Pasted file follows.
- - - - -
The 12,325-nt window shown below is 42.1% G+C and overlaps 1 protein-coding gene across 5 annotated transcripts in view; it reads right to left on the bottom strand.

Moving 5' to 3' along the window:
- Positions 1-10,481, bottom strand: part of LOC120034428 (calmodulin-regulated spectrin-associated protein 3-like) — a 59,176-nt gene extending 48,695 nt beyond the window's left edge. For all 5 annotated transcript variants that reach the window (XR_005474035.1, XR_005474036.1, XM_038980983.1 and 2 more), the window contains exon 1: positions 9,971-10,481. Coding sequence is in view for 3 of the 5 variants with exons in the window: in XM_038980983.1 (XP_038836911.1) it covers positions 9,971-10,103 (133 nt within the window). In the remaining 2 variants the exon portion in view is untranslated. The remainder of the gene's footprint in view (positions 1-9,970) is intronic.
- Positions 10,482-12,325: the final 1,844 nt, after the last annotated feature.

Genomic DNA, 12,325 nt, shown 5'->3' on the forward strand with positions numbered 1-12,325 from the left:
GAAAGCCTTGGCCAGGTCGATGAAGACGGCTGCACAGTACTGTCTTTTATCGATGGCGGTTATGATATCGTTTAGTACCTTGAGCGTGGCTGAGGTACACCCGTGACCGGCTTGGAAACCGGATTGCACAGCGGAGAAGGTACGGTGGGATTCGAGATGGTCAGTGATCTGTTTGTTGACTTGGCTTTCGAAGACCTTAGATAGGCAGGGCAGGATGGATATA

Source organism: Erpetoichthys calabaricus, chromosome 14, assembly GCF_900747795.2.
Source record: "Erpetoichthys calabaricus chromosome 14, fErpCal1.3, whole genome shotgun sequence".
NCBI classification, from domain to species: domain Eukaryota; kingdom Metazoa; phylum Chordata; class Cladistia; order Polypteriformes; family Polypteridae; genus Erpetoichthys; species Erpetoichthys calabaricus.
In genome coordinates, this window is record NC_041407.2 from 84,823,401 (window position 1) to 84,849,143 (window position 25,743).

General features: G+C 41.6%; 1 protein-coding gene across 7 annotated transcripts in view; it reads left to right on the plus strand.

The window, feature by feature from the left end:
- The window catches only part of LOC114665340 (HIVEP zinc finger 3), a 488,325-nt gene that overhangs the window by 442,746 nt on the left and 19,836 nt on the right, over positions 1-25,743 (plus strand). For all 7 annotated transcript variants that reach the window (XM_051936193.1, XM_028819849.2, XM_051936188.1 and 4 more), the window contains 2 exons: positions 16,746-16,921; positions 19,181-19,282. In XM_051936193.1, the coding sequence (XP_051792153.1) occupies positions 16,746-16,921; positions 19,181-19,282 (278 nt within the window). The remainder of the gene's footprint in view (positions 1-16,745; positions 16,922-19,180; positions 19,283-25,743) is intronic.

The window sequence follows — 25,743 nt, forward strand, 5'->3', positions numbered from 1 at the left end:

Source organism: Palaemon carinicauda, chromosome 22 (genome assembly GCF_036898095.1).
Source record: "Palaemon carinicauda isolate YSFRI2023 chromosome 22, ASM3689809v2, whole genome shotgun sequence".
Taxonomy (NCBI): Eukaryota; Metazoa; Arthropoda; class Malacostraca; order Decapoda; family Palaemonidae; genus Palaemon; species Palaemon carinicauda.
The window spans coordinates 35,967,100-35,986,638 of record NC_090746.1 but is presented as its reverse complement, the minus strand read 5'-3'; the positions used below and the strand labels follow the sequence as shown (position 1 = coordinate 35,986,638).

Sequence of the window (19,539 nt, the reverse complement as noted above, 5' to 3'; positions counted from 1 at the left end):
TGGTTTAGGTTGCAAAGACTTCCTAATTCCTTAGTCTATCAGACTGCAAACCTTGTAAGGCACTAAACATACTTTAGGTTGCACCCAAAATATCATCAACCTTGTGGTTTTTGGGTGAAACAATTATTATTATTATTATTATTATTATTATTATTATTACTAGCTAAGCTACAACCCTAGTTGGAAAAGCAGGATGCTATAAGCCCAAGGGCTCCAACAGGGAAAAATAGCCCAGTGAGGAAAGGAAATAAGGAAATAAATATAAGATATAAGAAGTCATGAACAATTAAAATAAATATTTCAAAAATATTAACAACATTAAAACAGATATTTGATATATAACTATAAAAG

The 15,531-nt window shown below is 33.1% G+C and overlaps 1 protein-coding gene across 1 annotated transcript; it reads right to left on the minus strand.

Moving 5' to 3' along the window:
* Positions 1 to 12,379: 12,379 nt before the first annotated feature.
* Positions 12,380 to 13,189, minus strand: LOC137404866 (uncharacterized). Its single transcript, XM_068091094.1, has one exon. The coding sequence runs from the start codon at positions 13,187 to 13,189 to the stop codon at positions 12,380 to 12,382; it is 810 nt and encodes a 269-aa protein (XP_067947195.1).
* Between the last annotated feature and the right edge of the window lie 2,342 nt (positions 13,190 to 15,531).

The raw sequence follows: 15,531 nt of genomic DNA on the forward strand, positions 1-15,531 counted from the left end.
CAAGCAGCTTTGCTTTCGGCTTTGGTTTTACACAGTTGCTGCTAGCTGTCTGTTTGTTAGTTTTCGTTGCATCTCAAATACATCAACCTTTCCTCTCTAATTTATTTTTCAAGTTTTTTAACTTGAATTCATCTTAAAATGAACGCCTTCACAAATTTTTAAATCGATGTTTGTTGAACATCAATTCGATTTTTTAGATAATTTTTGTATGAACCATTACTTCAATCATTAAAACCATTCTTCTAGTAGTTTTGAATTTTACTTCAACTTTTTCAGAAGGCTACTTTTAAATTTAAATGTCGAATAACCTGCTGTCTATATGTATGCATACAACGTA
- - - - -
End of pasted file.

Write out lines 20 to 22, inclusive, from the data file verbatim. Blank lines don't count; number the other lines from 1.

TGGTTTAGGTTGCAAAGACTTCCTAATTCCTTAGTCTATCAGACTGCAAACCTTGTAAGGCACTAAACATACTTTAGGTTGCACCCAAAATATCATCAACCTTGTGGTTTTTGGGTGAAACAATTATTATTATTATTATTATTATTATTATTATTATTACTAGCTAAGCTACAACCCTAGTTGGAAAAGCAGGATGCTATAAGCCCAAGGGCTCCAACAGGGAAAAATAGCCCAGTGAGGAAAGGAAATAAGGAAATAAATATAAGATATAAGAAGTCATGAACAATTAAAATAAATATTTCAAAAATATTAACAACATTAAAACAGATATTTGATATATAACTATAAAAG

The 15,531-nt window shown below is 33.1% G+C and overlaps 1 protein-coding gene across 1 annotated transcript; it reads right to left on the minus strand.

Moving 5' to 3' along the window: